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Entry Filed under: Ancient,Beheaded,Disfavored Minorities,Egypt,Execution,God,History,Martyrs,Notably Survived By,Religious Figures,Roman Empire,Torture,Uncertain Dates

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1818: Juan Jose Carrera and Luis Carrera

Add comment April 8th, 2018 Headsman

Juan Jose Carrera and Luis Carrera were shot together in Mendoza as traitors on this date 200 years ago.

They two of the Hermanos Carrera, a generation of siblings that played a prominent role in the Chilean War of Independence during the 1810s. We have already detailed them through the entry on their more notable brother Jose Miguel Carrera … who would go on to share their fate in 1821.


The Carrera Family, by Arturo Gordon Vargas (early 20th c.) features patriarch Ignacio, who was part of Chile’s first independent junta, along with Jose Miguel, flanked by brooding brothers Juan Jose and Luis, as well as their sister Javiera Carrera, the “Mother of Chile” and creator of the Chilean flag.

Said Jose Miguel had established a dictatorship in 1811-1812, with his brothers as trusted lieutenants. But Chile’s initial flower of independence from 1810-1814 was crushed by Spanish reconquest thanks in part to a deadly rift that had opened between the Carreras and fellow independentista Bernardo O’Higgins: prior to the decisive loss to the Spanish, Luis Carrera and O’Higgins had fought a literal battle with one another. They patched things up well enough to fight the Spanish together a few weeks later, but once in exile in Mendoza, Argentina, after their defeat they hurled recriminations at one another for the outcome. Luis even killed O’Higgins’s aide Juan Mackenna in a duel.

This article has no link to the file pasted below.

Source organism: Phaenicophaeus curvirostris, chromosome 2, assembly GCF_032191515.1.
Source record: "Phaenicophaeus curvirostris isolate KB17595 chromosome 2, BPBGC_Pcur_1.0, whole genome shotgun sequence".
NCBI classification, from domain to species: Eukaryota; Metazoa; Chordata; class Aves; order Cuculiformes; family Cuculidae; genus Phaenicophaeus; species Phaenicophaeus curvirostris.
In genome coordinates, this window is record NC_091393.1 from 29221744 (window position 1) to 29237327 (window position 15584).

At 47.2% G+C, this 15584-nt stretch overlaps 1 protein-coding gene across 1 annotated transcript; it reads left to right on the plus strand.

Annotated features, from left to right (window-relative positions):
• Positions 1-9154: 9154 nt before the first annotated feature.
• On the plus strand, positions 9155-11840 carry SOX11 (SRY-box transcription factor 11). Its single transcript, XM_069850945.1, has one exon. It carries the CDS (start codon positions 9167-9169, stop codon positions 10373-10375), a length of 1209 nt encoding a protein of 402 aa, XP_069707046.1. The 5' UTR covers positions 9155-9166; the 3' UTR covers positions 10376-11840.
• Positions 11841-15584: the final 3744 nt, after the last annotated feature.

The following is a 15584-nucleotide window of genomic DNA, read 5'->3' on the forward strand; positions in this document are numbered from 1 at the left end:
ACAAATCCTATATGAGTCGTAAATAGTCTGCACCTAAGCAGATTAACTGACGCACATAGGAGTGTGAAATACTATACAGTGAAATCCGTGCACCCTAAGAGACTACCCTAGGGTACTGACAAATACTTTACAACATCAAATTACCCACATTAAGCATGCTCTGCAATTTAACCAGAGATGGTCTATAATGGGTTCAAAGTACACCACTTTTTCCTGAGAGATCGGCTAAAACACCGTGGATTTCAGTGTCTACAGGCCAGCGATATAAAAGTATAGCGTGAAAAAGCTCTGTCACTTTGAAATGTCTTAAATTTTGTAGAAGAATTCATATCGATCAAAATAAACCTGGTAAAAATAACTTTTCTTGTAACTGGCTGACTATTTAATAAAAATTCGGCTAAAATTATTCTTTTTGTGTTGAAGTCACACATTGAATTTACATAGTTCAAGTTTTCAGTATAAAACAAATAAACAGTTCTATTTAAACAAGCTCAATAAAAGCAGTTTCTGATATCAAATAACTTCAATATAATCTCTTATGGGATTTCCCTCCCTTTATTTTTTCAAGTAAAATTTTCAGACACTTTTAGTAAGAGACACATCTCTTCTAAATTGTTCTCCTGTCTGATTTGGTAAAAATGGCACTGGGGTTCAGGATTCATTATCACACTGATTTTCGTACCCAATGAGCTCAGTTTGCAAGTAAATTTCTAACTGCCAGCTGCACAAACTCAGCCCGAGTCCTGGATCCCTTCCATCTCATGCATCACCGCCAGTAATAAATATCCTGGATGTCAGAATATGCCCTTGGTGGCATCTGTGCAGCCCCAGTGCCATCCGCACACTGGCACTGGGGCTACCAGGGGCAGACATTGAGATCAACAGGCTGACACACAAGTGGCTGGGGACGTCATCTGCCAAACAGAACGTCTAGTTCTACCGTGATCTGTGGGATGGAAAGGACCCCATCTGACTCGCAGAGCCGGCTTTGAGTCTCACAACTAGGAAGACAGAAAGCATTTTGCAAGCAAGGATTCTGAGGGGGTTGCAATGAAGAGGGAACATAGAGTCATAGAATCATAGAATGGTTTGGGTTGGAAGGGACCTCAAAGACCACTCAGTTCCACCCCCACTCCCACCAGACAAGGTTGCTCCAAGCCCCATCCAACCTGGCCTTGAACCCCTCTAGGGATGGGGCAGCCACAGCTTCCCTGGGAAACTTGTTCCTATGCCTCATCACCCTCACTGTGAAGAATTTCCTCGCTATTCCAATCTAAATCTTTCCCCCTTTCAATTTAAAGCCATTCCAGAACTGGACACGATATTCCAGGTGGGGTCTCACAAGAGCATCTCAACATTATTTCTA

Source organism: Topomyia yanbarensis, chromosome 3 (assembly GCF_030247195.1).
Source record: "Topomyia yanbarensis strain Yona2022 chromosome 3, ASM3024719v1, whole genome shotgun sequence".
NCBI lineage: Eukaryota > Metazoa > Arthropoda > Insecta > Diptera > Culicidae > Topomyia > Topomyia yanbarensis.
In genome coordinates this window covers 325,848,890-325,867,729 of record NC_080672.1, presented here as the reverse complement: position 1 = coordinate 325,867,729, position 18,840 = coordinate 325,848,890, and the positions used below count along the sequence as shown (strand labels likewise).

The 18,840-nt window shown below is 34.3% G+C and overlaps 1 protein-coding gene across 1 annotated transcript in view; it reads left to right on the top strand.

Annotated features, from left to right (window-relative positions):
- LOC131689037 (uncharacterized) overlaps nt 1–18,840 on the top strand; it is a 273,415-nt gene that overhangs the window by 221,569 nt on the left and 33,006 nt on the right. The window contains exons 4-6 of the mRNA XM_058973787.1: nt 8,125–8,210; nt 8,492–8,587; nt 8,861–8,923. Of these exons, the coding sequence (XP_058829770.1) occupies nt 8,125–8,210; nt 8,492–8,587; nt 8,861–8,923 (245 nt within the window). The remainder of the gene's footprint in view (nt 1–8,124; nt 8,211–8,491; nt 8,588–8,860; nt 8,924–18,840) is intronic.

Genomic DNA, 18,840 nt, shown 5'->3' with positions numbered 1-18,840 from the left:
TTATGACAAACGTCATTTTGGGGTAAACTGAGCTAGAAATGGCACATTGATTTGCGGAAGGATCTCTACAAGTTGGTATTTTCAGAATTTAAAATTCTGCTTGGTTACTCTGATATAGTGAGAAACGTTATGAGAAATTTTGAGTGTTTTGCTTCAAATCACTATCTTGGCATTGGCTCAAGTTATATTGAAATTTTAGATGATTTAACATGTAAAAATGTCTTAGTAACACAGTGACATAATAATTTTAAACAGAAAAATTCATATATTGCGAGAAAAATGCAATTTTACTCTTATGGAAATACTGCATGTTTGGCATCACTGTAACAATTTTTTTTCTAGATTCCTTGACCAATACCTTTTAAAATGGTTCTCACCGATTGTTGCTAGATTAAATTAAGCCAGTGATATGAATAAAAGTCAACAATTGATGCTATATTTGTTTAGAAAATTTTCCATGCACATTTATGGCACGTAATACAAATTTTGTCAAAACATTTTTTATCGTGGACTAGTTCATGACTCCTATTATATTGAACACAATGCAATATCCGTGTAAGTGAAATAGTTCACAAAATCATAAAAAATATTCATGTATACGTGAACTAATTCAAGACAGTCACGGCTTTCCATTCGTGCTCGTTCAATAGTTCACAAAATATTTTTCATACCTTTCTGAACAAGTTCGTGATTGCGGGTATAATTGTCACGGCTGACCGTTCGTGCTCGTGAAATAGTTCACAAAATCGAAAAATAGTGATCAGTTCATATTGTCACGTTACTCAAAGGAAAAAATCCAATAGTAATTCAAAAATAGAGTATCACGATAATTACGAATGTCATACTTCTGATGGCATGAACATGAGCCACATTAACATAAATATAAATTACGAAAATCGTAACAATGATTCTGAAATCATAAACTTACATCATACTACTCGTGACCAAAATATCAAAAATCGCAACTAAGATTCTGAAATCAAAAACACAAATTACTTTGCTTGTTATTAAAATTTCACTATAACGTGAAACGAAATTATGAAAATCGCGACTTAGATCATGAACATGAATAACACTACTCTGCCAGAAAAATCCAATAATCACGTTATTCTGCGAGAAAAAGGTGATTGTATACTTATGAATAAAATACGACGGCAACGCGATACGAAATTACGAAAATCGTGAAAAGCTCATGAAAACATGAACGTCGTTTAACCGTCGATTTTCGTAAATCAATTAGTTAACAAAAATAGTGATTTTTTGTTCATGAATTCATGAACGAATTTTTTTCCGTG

In the fullness of time it was the destiny of O’Higgins to be the father of a (permanently) independent Chile … and the destiny of the Carreras to be antagonists he overcame to do it.

O’Higgins attained leadership of the independence movement from exile and after elevated himself to dictator of free Chile in 1817. The Carreras promptly began scheming against him lead in old times, resulting in the arrest of Luis and Juan Jose in Mendoza. They were executed there hours after word reached the city that the Chilean patriot army had finished off the royalists.


The Carreras on their way to execution.

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Entry Filed under: 19th Century,Argentina,Capital Punishment,Chile,Death Penalty,Execution,History,Notably Survived By,Power,Revolutionaries,Shot,Soldiers,Treason,Wartime Executions

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1549: Thomas Seymour, more wit than judgment

Add comment March 20th, 2018 Headsman

Having been elevated to the shadow of the throne by one sibling, Thomas Seymour on this date in 1549 was seen to the block by another sibling.

The brother of Henry VIII’s favorite queen, Jane Seymour, our Thomas was when that burly king kicked the bucket beautifully positioned for a share of power, being named to the regency council that would govern for his nephew, nine-year-old heir Edward VI.

What dreams may come!

But Thomas Seymour would find like many a Tudor courtier before and after him, that around the throne it thunders.

His vaunting ambitions were blocked by the oldest ogre of all, big brother: Edward Seymour, Duke of Somerset, who surpassed our Thomas in ability and seniority alike, was the man who rose to the top of the regency and as Lord Protector exercised sovereignty in the child-king’s name. “As the Duke was elder in Years, so was he more staid in Behaviour,” one history has it, observing that Thomas Seymour “was fierce in Courage, courtly in Fashion, in Personage stately, in Voice magnificent, but somewhat empty of Matter.”